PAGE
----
On January 17, 2017, the US Court of Appeals for the Second Circuit ruled in favor of the defendant in Marblegate Asset Management, LLC v. Education Management Finance Corp.1, by vacating the decision of the District Court for the Southern District of New York (the "District Court") and finding that "Section 316(b) [of the Trust Indenture Act] prohibits only non-consensual amendments to an indenture’s core payment terms." This decision, combined with the recent ruling of the District Court in granting a motion to dismiss in Waxman v. Cliffs Natural Resources Inc. along similar grounds,2 may return some level of comfort to the market about the ability of companies to conduct out-of-court restructurings that do not by their terms amend or alter core payment terms, which had been shaken by a series of Trust Indenture Act ("TIA") decisions since 2014.

The Second Circuit's decision in the Marblegate case overturns a ruling by the District Court3 that the out-of-court restructuring by Education Management Corporation ("EDMC") and its subsidiaries violated Section 316(b) of the TIA because (i) the contemplated release of a parent guarantee of unsecured notes and (ii) secured lenders then foreclosing on substantially all of EDMC’s assets and subsequently selling those assets back to a newly formed subsidiary of EDMC which would distribute the debt and equity of that subsidiary only to consenting creditors, stripped non-consenting noteholders of their practical ability to collect payment on the notes. Notably, the EDMC restructuring did not involve any amendments to the note indenture, including to the payment provisions. Section 316(b) of the TIA provides, in relevant part, that "…the right of any holder…to receive payment of the principal of and interest…or to institute suit for the enforcement of any such payment…shall not be impaired or affected without the consent of such holder…"4 The Second Circuit ruled that it was unclear from the plain text of the TIA whether the provision was meant only to protect against formal amendments to payment terms or more broadly protect noteholders’ practical ability to collect payment. Looking next to a lengthy examination of the legislative history of the TIA, the court found that the legislative history of the TIA does not support Marblegate’s position that Section 316(b) was meant to prohibit what are, effectively, involuntary debt restructurings (like the foreclosure in Marblegate) that could be implemented without altering principal, interest, tenor or payment terms. Rather, the court held that the TIA supports a reading that Section 316(b) only prohibits amendments to core payment terms without the consent of all noteholders.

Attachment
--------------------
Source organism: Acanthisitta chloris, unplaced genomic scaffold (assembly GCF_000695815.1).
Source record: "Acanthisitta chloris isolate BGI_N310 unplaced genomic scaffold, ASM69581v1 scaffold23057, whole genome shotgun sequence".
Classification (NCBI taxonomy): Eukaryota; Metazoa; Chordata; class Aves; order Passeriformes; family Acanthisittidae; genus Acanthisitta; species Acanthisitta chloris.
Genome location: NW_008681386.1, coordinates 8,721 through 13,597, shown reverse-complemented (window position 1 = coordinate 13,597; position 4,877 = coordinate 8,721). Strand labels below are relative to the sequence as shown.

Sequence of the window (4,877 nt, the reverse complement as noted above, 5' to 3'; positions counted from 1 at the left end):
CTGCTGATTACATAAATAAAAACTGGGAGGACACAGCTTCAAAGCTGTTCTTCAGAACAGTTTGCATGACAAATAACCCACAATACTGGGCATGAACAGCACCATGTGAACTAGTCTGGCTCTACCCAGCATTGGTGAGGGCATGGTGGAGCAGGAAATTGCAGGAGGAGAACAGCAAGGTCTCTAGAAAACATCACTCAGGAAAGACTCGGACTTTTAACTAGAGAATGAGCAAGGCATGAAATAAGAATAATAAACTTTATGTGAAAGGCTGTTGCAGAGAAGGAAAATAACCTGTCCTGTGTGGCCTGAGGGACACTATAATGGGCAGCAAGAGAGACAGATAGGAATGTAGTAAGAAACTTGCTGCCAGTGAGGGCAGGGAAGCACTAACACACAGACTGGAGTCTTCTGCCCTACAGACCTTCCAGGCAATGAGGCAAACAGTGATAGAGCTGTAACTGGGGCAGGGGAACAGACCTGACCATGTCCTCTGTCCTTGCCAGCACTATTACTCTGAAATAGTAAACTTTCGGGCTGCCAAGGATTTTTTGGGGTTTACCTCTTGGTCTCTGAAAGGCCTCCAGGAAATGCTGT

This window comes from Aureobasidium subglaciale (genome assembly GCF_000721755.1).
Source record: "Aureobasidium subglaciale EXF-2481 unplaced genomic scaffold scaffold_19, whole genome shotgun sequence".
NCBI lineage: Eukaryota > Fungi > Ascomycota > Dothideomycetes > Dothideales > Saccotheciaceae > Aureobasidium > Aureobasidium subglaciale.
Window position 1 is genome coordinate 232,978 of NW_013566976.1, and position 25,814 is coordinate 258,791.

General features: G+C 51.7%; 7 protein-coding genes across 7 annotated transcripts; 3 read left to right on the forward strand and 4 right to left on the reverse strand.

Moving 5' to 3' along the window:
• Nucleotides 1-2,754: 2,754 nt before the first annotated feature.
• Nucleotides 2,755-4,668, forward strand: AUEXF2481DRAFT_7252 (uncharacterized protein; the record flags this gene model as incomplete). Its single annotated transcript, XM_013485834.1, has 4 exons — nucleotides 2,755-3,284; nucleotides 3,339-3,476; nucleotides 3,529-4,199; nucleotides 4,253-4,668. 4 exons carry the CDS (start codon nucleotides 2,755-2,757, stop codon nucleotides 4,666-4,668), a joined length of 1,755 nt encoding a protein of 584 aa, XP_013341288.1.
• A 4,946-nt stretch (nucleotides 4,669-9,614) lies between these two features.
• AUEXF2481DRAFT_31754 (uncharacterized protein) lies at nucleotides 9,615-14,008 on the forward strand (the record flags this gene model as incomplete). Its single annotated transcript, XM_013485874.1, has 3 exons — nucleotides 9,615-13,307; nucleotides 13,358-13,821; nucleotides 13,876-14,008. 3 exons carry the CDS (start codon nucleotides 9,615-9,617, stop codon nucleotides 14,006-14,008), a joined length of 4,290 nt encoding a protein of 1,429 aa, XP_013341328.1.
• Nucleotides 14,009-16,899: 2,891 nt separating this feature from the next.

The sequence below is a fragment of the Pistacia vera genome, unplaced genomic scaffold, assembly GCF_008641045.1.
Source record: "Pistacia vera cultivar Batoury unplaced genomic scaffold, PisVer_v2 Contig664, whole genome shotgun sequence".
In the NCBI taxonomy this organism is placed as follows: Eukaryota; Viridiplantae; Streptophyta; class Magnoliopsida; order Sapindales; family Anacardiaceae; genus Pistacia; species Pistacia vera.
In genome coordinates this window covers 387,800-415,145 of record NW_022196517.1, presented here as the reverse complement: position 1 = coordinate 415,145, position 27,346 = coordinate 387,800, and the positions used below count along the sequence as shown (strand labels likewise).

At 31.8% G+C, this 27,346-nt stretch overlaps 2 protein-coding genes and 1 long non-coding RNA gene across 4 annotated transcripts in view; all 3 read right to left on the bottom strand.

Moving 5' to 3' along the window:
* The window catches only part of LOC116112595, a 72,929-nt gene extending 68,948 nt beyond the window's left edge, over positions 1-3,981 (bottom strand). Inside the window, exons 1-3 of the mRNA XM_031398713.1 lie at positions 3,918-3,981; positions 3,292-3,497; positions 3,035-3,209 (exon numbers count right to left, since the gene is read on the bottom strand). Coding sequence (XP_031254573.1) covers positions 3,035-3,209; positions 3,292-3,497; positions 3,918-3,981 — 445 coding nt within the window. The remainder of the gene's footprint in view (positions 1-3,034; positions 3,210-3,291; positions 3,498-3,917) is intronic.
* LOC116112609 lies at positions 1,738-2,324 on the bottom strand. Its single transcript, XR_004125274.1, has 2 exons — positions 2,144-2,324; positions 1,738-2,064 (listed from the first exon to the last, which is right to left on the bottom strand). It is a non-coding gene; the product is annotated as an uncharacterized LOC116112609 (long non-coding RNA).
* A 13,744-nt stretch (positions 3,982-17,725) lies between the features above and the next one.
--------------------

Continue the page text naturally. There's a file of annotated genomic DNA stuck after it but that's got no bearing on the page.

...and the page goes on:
The Second Circuit ruled 2-1, with Judge Straub dissenting. The dissent agreed with Marblegate’s reading of the provision, arguing that a noteholder’s right to receive payment can be impaired or affected without actual modification of the payment terms of the indenture and noting that if Congress intended for the provision solely to protect against modification of an indenture's payment terms, it could have so stated. In terms of next steps, Marblegate could petition the panel for a rehearing or seek rehearing "en banc" by all the active judges of the Second Circuit. But, here, two of the Second Circuit’s active judges ruled against Marblegate, the dissent was by a senior judge who cannot vote on an en banc petition, and the Second Circuit has historically granted fewer en banc rehearings than any other circuit court.5 Other avenues could include Marblegate filing a petition for a writ of certiorari with the US Supreme Court and/or pursuing other federal or state law remedies, including state law theories of successor liability or fraudulent conveyance against the new EDMC subsidiary, theories that the Second Circuit noted as potential causes of action but did not analyze.